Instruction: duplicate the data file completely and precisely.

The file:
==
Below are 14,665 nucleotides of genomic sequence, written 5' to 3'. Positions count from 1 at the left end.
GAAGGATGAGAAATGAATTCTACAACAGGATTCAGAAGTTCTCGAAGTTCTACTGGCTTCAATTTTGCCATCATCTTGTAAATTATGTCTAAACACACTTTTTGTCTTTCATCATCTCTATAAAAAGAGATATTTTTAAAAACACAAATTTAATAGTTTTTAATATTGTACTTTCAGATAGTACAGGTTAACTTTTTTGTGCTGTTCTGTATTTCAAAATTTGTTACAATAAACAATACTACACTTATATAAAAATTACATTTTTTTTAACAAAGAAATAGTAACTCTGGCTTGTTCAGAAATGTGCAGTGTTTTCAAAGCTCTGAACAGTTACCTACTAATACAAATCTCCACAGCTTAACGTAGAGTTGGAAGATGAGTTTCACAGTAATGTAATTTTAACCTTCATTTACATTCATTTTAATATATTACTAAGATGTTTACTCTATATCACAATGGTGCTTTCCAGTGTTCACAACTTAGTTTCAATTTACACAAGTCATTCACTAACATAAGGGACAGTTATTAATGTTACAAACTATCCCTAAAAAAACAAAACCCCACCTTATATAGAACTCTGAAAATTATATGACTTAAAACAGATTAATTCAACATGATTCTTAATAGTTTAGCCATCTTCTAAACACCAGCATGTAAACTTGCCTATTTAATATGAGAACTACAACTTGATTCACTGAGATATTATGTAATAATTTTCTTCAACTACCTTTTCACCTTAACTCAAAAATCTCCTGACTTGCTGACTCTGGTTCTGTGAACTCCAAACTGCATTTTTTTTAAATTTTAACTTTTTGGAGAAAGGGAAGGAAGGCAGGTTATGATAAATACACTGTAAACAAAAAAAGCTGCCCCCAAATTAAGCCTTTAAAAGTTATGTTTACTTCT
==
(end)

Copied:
Below are 14,665 nucleotides of genomic sequence, written 5' to 3'. Positions count from 1 at the left end.
GAAGGATGAGAAATGAATTCTACAACAGGATTCAGAAGTTCTCGAAGTTCTACTGGCTTCAATTTTGCCATCATCTTGTAAATTATGTCTAAACACACTTTTTGTCTTTCATCATCTCTATAAAAAGAGATATTTTTAAAAACACAAATTTAATAGTTTTTAATATTGTACTTTCAGATAGTACAGGTTAACTTTTTTGTGCTGTTCTGTATTTCAAAATTTGTTACAATAAACAATACTACACTTATATAAAAATTACATTTTTTTTAACAAAGAAATAGTAACTCTGGCTTGTTCAGAAATGTGCAGTGTTTTCAAAGCTCTGAACAGTTACCTACTAATACAAATCTCCACAGCTTAACGTAGAGTTGGAAGATGAGTTTCACAGTAATGTAATTTTAACCTTCATTTACATTCATTTTAATATATTACTAAGATGTTTACTCTATATCACAATGGTGCTTTCCAGTGTTCACAACTTAGTTTCAATTTACACAAGTCATTCACTAACATAAGGGACAGTTATTAATGTTACAAACTATCCCTAAAAAAACAAAACCCCACCTTATATAGAACTCTGAAAATTATATGACTTAAAACAGATTAATTCAACATGATTCTTAATAGTTTAGCCATCTTCTAAACACCAGCATGTAAACTTGCCTATTTAATATGAGAACTACAACTTGATTCACTGAGATATTATGTAATAATTTTCTTCAACTACCTTTTCACCTTAACTCAAAAATCTCCTGACTTGCTGACTCTGGTTCTGTGAACTCCAAACTGCATTTTTTTTAAATTTTAACTTTTTGGAGAAAGGGAAGGAAGGCAGGTTATGATAAATACACTGTAAACAAAAAAAGCTGCCCCCAAATTAAGCCTTTAAAAGTTATGTTTACTTCT